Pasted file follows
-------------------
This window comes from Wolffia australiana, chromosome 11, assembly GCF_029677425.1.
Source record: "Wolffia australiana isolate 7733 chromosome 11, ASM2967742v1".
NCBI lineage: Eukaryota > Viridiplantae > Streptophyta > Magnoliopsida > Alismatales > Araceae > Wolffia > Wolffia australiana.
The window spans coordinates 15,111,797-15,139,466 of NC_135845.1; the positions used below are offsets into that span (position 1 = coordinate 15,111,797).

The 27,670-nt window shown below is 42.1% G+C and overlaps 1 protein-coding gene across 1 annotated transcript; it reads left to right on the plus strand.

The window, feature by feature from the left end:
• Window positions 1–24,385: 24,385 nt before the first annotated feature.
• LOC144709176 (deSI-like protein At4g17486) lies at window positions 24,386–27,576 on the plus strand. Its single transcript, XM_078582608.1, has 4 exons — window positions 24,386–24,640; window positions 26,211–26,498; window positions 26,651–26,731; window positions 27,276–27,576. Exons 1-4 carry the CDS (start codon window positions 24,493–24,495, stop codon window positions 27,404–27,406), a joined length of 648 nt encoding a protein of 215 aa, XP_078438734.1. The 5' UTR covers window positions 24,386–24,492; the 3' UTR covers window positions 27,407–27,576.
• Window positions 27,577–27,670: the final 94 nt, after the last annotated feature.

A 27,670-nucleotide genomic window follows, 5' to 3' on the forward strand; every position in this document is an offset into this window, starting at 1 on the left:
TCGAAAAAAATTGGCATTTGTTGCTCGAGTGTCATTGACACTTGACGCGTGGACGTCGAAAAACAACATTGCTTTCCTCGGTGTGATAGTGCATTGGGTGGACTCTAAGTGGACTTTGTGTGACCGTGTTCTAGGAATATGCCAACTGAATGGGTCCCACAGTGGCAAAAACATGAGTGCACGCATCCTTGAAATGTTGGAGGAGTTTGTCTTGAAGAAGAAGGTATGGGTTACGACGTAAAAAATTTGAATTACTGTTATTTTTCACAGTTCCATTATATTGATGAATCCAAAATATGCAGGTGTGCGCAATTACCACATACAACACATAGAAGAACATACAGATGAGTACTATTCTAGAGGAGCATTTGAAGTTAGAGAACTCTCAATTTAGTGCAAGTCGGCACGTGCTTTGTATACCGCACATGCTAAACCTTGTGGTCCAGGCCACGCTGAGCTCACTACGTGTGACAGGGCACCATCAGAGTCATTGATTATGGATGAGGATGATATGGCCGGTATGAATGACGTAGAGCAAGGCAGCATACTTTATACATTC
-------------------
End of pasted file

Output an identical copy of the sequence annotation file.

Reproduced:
This window comes from Wolffia australiana, chromosome 11, assembly GCF_029677425.1.
Source record: "Wolffia australiana isolate 7733 chromosome 11, ASM2967742v1".
NCBI lineage: Eukaryota > Viridiplantae > Streptophyta > Magnoliopsida > Alismatales > Araceae > Wolffia > Wolffia australiana.
The window spans coordinates 15,111,797-15,139,466 of NC_135845.1; the positions used below are offsets into that span (position 1 = coordinate 15,111,797).

The 27,670-nt window shown below is 42.1% G+C and overlaps 1 protein-coding gene across 1 annotated transcript; it reads left to right on the plus strand.

The window, feature by feature from the left end:
• Window positions 1–24,385: 24,385 nt before the first annotated feature.
• LOC144709176 (deSI-like protein At4g17486) lies at window positions 24,386–27,576 on the plus strand. Its single transcript, XM_078582608.1, has 4 exons — window positions 24,386–24,640; window positions 26,211–26,498; window positions 26,651–26,731; window positions 27,276–27,576. Exons 1-4 carry the CDS (start codon window positions 24,493–24,495, stop codon window positions 27,404–27,406), a joined length of 648 nt encoding a protein of 215 aa, XP_078438734.1. The 5' UTR covers window positions 24,386–24,492; the 3' UTR covers window positions 27,407–27,576.
• Window positions 27,577–27,670: the final 94 nt, after the last annotated feature.

A 27,670-nucleotide genomic window follows, 5' to 3' on the forward strand; every position in this document is an offset into this window, starting at 1 on the left:
TCGAAAAAAATTGGCATTTGTTGCTCGAGTGTCATTGACACTTGACGCGTGGACGTCGAAAAACAACATTGCTTTCCTCGGTGTGATAGTGCATTGGGTGGACTCTAAGTGGACTTTGTGTGACCGTGTTCTAGGAATATGCCAACTGAATGGGTCCCACAGTGGCAAAAACATGAGTGCACGCATCCTTGAAATGTTGGAGGAGTTTGTCTTGAAGAAGAAGGTATGGGTTACGACGTAAAAAATTTGAATTACTGTTATTTTTCACAGTTCCATTATATTGATGAATCCAAAATATGCAGGTGTGCGCAATTACCACATACAACACATAGAAGAACATACAGATGAGTACTATTCTAGAGGAGCATTTGAAGTTAGAGAACTCTCAATTTAGTGCAAGTCGGCACGTGCTTTGTATACCGCACATGCTAAACCTTGTGGTCCAGGCCACGCTGAGCTCACTACGTGTGACAGGGCACCATCAGAGTCATTGATTATGGATGAGGATGATATGGCCGGTATGAATGACGTAGAGCAAGGCAGCATACTTTATACATTC